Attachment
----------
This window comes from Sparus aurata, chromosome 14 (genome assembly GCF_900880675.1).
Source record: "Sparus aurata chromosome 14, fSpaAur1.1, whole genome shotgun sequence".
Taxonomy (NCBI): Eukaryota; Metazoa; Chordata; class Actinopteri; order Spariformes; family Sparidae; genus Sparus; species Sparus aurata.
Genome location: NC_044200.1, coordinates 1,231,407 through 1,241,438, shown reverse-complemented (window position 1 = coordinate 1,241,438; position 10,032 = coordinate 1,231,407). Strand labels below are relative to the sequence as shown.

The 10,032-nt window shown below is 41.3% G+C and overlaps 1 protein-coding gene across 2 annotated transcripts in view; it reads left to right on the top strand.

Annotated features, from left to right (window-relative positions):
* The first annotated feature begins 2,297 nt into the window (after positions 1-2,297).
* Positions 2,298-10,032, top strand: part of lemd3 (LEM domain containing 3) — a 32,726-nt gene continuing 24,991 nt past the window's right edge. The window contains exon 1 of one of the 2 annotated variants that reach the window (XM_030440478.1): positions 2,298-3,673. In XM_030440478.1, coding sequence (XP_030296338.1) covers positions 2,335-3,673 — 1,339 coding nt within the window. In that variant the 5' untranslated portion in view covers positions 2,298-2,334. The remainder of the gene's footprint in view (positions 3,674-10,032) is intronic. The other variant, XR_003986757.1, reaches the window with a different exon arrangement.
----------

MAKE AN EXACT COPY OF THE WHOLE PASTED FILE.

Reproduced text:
This window comes from Sparus aurata, chromosome 14 (genome assembly GCF_900880675.1).
Source record: "Sparus aurata chromosome 14, fSpaAur1.1, whole genome shotgun sequence".
Taxonomy (NCBI): Eukaryota; Metazoa; Chordata; class Actinopteri; order Spariformes; family Sparidae; genus Sparus; species Sparus aurata.
Genome location: NC_044200.1, coordinates 1,231,407 through 1,241,438, shown reverse-complemented (window position 1 = coordinate 1,241,438; position 10,032 = coordinate 1,231,407). Strand labels below are relative to the sequence as shown.

The 10,032-nt window shown below is 41.3% G+C and overlaps 1 protein-coding gene across 2 annotated transcripts in view; it reads left to right on the top strand.

Annotated features, from left to right (window-relative positions):
* The first annotated feature begins 2,297 nt into the window (after positions 1-2,297).
* Positions 2,298-10,032, top strand: part of lemd3 (LEM domain containing 3) — a 32,726-nt gene continuing 24,991 nt past the window's right edge. The window contains exon 1 of one of the 2 annotated variants that reach the window (XM_030440478.1): positions 2,298-3,673. In XM_030440478.1, coding sequence (XP_030296338.1) covers positions 2,335-3,673 — 1,339 coding nt within the window. In that variant the 5' untranslated portion in view covers positions 2,298-2,334. The remainder of the gene's footprint in view (positions 3,674-10,032) is intronic. The other variant, XR_003986757.1, reaches the window with a different exon arrangement.